I made the point with Spider-Man: Homecoming that “Spider-Man” is a misnomer since he’s so often depicted as a teenager. The most recent and totally cool iteration of Spidey doubles down on the youth thing, depicting Miles Morales as a mere 13 years old.
Miles may not be a man, but that’s where he’s headed…fast.
Spider-Man: Into the Spider-Verse is a coming-of-age story on steroids (or radioactive spider venom, as the case may be). It’s also one of the best movies of the year.
Miles is a very likable kid from the first moment he’s on screen, hanging out alone in his bedroom, humming along to “Sunflower” on his headphones (try to forgive the overt Sony product placement there), creating his graphic art, and putting off packing for boarding school.
He quickly becomes even more endearing when he grapples with issues all adolescents face, like social awkwardness, challenging schoolwork, and balancing affection from his parents with his need to assume a more mature identity. He also has to mourn the tragic loss of a loved one.
If teenage angst and grief were all Miles had to handle he’d be plenty heroic. But along come the superpowers. And the supervillains. And the plot to destroy the world that he must foil.
He gets help along the way, including some hilarious mentoring from a down-on-his-luck Peter Parker from an alternative universe. Ultimately, though, Miles has to find the hero within himself. He takes the leap of faith and lands on his feet.
“Ultimately, though, Miles has to find the hero within himself.”
Previously I defined my Heroism Quotient (HQ) and Villainy Quotient (VQ). I rate pop culture heroes along five factors (0-20), yielding a Heroism Quotient (HQ) with a maximum score of 100. The higher the HQ, the more heroic the hero. The factors are inspired by the thinking of Dr. Philip Zimbardo, who has explored heroism following his ground-breaking work on the roots of evil with the Stanford prison experiment.
1. Acting in service to others in need, or in defense of an ideal.
Once Miles learns to control his superpowers and faces off against Dr. Octopus and others, he’s all in about getting his Spidey brethren to their home dimensions and averting a cataclysm in his. But his initial motivation is revenge against Kingpin, which does not earn high marks for idealism.
I give him 12 out of 20 for this factor.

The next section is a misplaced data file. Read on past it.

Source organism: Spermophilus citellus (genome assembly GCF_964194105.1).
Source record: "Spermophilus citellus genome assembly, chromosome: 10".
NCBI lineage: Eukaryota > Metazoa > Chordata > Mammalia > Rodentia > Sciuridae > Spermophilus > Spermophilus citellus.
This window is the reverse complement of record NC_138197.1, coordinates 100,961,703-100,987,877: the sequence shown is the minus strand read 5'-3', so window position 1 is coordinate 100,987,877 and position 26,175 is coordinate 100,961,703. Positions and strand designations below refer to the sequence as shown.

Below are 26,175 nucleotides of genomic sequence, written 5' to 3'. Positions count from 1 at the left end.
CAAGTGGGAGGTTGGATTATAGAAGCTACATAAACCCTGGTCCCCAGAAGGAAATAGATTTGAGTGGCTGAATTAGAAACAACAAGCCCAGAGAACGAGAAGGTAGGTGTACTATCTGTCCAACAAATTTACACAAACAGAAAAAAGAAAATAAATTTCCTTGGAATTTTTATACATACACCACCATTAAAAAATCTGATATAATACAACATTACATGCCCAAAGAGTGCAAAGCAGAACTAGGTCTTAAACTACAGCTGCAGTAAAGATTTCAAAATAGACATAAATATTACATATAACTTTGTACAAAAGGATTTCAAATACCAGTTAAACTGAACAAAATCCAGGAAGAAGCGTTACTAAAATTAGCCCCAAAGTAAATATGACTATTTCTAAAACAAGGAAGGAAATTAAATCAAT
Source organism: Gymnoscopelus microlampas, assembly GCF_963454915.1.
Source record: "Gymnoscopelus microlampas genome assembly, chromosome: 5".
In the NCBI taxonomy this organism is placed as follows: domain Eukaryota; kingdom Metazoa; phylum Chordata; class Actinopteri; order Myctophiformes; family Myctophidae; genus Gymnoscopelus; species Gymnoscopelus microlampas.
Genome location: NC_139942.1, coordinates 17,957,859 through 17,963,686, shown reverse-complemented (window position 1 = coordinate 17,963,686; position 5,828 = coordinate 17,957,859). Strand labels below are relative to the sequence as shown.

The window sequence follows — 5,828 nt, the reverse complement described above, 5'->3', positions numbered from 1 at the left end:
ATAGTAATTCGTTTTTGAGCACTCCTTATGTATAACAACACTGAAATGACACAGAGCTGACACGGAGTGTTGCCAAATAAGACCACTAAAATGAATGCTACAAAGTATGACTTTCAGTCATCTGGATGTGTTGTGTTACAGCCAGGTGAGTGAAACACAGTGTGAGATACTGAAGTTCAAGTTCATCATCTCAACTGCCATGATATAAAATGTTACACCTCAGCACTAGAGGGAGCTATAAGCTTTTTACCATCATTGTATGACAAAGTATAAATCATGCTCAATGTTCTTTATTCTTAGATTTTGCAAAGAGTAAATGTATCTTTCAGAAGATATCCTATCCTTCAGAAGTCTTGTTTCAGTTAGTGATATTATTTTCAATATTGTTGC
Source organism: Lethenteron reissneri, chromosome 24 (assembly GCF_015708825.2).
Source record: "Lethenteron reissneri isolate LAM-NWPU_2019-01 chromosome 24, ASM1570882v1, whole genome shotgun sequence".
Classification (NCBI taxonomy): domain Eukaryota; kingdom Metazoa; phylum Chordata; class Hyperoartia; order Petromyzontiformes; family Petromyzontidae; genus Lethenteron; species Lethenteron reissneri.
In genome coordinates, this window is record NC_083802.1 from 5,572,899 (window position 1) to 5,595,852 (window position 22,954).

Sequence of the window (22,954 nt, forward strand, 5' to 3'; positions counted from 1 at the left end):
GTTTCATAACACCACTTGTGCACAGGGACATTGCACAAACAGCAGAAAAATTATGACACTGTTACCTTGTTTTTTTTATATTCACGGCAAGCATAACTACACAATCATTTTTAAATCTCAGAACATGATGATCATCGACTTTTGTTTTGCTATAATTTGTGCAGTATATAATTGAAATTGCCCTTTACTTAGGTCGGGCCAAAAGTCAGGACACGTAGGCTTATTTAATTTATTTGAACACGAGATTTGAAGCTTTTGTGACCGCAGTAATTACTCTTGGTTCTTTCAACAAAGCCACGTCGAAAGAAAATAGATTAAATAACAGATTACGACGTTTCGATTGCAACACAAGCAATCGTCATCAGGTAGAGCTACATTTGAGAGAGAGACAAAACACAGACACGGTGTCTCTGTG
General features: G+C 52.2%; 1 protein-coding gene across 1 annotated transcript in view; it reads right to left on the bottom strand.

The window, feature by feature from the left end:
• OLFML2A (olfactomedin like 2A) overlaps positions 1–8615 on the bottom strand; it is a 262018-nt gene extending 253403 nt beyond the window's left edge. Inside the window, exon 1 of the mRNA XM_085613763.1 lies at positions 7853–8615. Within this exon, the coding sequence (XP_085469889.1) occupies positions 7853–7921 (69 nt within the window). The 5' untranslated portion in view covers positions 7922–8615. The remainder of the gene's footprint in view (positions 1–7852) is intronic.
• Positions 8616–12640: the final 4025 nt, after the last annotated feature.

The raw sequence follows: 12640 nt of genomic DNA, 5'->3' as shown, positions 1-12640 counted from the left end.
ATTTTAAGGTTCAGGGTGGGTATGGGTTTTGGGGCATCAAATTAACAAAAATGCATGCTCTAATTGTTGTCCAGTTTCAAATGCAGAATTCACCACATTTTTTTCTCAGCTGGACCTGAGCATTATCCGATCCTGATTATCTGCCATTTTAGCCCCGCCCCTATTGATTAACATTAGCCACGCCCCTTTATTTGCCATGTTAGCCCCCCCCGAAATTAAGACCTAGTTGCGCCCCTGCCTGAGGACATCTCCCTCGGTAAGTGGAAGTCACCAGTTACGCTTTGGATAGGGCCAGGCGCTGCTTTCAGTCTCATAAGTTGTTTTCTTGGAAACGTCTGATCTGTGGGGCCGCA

2. Serving voluntarily.
Miles gets a very high score here (16) because he is given every opportunity to stay out of the whole superhero gig. In fact, the other Spideys (including the awesome Spider-Gwen) leave him behind for his own safety. The fact that his parents help and protect others in their careers has to give him a nudge towards that leap of faith.
He also wants to do right by his new found friends.
3. Recognizing possible risks/costs.
I only give Miles a 9 here, in part because his adolescent brain is naturally wired to take questionable risks. How much does he appreciate the grave danger he faces when donning the mask and scrapping with the likes of Scorpion?
The flip side is that he has the confidence of youth.
4. Accepting anticipated sacrifice.
It’s one thing to recognize risk and quite another to accept sacrifices that may need to be made. Miles gets a strong 14 on this factor mostly because in the ultimate showdown it’s just him and the Kingpin, mano a mano (or, more accurately, mano poco a mano grande).
And in that throwdown Miles has let go of his vengeance craving because, you know, the world can’t save itself.
5. Anticipating no external gain.
I only dock 1 point off a perfect 20 here (19) because though Miles maintains his anonymity, he’s immersed in the kind of celebrity culture that will make it very challenging for him not to enjoy a bit of the superhero lifestyle.
Craig Pohlman is the co-author of CinemAnalysis: Learning about Psychology through Film. He tries to be heroic at least once a week.